Woodchute Trail in late fall. Photo by Cheryl Hartz
Woodchute Wilderness gets its name from the chute loggers used to transport shoring timbers from the north side of the mountain to railroad loading platforms that once served Jerome's copper mines.
Woodchute Trail No. 102 bisects the wilderness on a former bulldozer track. Bulldozers excavated livestock watering tanks that still catch water for area wildlife.
Traversing the south side of Woodchute Mountain, the trail opens in several places to sweeping views of the Verde Valley, Sedona's red rock country, and even the San Francisco Peaks near Flagstaff. The other side shows views of Prescott Valley.
The trail takes hikers and horseback riders about three miles through a fragrant second-growth Ponderosa pine, oak and alligator juniper forest to the top of Woodchute Mountain. The final ascent to 7,700 feet provides a good aerobic workout to this mostly easy hike. For those who wish to go on, it's a total of seven miles from the south trailhead to the north trailhead and FR 318A (to Jerome), with some steep switchbacks down the north side.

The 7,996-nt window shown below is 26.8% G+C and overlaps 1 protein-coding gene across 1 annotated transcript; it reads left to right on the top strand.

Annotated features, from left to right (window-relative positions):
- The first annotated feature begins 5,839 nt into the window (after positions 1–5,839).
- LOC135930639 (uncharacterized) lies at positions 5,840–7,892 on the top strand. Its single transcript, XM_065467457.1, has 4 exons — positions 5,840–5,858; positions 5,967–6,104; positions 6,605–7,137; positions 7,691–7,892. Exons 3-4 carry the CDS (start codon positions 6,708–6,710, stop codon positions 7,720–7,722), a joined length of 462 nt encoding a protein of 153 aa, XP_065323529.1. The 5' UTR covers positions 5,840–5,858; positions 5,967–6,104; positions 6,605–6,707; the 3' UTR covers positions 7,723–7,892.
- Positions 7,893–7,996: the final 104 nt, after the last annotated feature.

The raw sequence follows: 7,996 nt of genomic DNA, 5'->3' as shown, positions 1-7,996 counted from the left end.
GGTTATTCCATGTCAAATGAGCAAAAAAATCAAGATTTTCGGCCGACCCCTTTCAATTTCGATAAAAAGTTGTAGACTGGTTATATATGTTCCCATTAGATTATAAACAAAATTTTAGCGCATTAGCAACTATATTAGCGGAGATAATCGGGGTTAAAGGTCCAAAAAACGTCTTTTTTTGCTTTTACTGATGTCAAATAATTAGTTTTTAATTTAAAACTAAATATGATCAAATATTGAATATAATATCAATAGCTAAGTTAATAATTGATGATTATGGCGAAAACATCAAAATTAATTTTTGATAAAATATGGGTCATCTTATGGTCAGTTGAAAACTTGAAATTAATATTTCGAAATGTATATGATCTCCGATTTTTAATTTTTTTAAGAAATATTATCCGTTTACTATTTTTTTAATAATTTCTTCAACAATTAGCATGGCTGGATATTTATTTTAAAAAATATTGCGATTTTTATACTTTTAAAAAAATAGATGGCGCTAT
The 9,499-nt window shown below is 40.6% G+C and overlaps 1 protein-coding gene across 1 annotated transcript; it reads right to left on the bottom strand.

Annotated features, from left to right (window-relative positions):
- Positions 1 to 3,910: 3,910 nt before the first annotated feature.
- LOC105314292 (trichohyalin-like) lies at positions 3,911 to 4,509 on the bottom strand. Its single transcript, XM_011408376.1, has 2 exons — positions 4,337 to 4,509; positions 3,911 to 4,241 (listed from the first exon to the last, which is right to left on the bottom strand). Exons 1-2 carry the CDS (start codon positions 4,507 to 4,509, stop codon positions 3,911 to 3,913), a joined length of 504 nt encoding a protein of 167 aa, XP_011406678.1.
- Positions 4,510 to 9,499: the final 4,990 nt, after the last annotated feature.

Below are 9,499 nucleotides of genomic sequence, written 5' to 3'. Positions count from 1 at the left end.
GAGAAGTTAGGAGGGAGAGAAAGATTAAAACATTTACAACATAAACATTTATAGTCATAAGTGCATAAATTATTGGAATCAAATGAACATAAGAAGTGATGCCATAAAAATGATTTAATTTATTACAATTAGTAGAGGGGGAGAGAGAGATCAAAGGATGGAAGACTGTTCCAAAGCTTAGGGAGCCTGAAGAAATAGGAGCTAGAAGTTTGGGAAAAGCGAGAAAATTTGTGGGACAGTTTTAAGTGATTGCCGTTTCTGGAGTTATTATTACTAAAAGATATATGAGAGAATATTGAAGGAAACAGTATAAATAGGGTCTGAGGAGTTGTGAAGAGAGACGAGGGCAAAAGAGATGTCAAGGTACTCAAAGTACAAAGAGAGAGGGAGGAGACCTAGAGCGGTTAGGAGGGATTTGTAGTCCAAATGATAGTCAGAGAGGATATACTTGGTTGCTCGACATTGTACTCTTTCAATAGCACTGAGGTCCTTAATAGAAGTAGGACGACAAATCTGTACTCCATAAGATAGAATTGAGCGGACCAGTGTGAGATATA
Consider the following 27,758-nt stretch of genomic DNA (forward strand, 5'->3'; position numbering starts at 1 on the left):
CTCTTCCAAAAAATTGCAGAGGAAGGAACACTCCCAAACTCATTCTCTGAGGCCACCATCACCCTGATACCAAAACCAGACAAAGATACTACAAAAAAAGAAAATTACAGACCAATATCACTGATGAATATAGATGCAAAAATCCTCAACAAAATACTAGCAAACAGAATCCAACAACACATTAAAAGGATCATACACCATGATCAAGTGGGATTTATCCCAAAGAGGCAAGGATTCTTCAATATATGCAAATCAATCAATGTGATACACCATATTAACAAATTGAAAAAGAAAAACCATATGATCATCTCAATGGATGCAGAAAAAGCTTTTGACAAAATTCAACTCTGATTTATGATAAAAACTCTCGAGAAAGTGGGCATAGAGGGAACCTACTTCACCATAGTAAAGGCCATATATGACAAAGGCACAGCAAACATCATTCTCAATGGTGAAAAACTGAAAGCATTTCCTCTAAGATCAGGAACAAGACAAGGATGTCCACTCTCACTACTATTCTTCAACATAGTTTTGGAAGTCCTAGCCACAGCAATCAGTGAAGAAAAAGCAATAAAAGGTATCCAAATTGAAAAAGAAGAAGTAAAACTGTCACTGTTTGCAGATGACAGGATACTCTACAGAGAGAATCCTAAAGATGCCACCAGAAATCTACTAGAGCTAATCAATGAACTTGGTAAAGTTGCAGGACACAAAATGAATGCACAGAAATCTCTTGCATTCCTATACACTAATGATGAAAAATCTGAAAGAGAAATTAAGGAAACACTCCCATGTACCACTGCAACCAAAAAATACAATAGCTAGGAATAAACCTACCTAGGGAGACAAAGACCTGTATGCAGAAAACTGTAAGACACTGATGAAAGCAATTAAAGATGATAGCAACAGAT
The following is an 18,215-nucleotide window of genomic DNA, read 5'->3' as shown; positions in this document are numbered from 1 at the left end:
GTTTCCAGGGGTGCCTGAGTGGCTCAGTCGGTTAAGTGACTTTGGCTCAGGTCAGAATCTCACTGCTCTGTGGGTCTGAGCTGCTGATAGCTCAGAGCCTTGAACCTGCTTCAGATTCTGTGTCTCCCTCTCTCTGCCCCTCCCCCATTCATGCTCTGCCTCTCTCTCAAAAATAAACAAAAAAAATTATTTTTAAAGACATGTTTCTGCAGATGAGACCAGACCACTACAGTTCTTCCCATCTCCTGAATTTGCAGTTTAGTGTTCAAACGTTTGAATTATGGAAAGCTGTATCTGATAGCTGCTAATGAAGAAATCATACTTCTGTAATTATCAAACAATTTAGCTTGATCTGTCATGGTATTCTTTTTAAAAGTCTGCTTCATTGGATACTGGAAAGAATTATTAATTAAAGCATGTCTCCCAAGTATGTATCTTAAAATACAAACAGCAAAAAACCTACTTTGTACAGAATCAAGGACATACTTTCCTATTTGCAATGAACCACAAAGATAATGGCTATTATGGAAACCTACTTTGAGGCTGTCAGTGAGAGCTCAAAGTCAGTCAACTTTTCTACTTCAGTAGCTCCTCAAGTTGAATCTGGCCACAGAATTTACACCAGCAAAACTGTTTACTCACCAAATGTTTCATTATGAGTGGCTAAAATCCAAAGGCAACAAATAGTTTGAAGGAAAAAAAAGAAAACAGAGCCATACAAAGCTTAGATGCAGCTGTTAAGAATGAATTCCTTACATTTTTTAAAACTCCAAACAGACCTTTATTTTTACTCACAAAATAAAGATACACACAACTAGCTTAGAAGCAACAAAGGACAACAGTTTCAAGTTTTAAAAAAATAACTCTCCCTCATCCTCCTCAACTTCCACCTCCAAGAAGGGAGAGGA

From State Route 89A, turn toward the Potato Patch campground at the top of Mingus Mountain. In dry weather, most vehicles can drive unmaintained Forest Road 106 the 0.3 miles to the trailhead parking area just under the power line. The Forest Service plans to move the trailhead closer to the Potato Patch campground.